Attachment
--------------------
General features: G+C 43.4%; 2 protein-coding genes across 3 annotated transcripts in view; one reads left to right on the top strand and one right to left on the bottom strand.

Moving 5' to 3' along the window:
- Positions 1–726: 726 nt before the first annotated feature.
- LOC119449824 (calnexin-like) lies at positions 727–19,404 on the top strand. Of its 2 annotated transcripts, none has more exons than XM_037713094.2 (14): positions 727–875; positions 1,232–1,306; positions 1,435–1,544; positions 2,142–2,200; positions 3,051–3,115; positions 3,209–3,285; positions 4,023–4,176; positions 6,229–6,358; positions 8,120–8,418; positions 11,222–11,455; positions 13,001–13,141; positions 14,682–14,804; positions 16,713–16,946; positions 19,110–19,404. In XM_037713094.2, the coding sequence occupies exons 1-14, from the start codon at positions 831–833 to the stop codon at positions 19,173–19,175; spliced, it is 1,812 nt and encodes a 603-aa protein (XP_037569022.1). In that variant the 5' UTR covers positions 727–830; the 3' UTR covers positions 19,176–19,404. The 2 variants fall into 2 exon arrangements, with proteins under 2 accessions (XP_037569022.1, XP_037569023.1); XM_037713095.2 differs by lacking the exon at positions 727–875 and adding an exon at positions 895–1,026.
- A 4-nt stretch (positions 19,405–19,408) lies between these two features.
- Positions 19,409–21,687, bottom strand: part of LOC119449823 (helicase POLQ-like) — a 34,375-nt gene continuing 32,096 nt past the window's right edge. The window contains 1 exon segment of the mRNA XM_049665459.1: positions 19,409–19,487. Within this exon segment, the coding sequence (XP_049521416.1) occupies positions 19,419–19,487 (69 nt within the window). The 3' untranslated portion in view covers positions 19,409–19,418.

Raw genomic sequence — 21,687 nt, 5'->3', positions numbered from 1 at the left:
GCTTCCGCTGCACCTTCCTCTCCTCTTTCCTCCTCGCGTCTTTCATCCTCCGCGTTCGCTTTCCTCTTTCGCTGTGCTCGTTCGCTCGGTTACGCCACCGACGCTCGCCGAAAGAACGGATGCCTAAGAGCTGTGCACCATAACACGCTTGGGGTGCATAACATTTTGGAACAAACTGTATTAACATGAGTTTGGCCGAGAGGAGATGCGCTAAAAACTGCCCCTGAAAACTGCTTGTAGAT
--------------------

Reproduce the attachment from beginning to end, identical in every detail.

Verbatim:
General features: G+C 43.4%; 2 protein-coding genes across 3 annotated transcripts in view; one reads left to right on the top strand and one right to left on the bottom strand.

Moving 5' to 3' along the window:
- Positions 1–726: 726 nt before the first annotated feature.
- LOC119449824 (calnexin-like) lies at positions 727–19,404 on the top strand. Of its 2 annotated transcripts, none has more exons than XM_037713094.2 (14): positions 727–875; positions 1,232–1,306; positions 1,435–1,544; positions 2,142–2,200; positions 3,051–3,115; positions 3,209–3,285; positions 4,023–4,176; positions 6,229–6,358; positions 8,120–8,418; positions 11,222–11,455; positions 13,001–13,141; positions 14,682–14,804; positions 16,713–16,946; positions 19,110–19,404. In XM_037713094.2, the coding sequence occupies exons 1-14, from the start codon at positions 831–833 to the stop codon at positions 19,173–19,175; spliced, it is 1,812 nt and encodes a 603-aa protein (XP_037569022.1). In that variant the 5' UTR covers positions 727–830; the 3' UTR covers positions 19,176–19,404. The 2 variants fall into 2 exon arrangements, with proteins under 2 accessions (XP_037569022.1, XP_037569023.1); XM_037713095.2 differs by lacking the exon at positions 727–875 and adding an exon at positions 895–1,026.
- A 4-nt stretch (positions 19,405–19,408) lies between these two features.
- Positions 19,409–21,687, bottom strand: part of LOC119449823 (helicase POLQ-like) — a 34,375-nt gene continuing 32,096 nt past the window's right edge. The window contains 1 exon segment of the mRNA XM_049665459.1: positions 19,409–19,487. Within this exon segment, the coding sequence (XP_049521416.1) occupies positions 19,419–19,487 (69 nt within the window). The 3' untranslated portion in view covers positions 19,409–19,418.

Raw genomic sequence — 21,687 nt, 5'->3', positions numbered from 1 at the left:
GCTTCCGCTGCACCTTCCTCTCCTCTTTCCTCCTCGCGTCTTTCATCCTCCGCGTTCGCTTTCCTCTTTCGCTGTGCTCGTTCGCTCGGTTACGCCACCGACGCTCGCCGAAAGAACGGATGCCTAAGAGCTGTGCACCATAACACGCTTGGGGTGCATAACATTTTGGAACAAACTGTATTAACATGAGTTTGGCCGAGAGGAGATGCGCTAAAAACTGCCCCTGAAAACTGCTTGTAGAT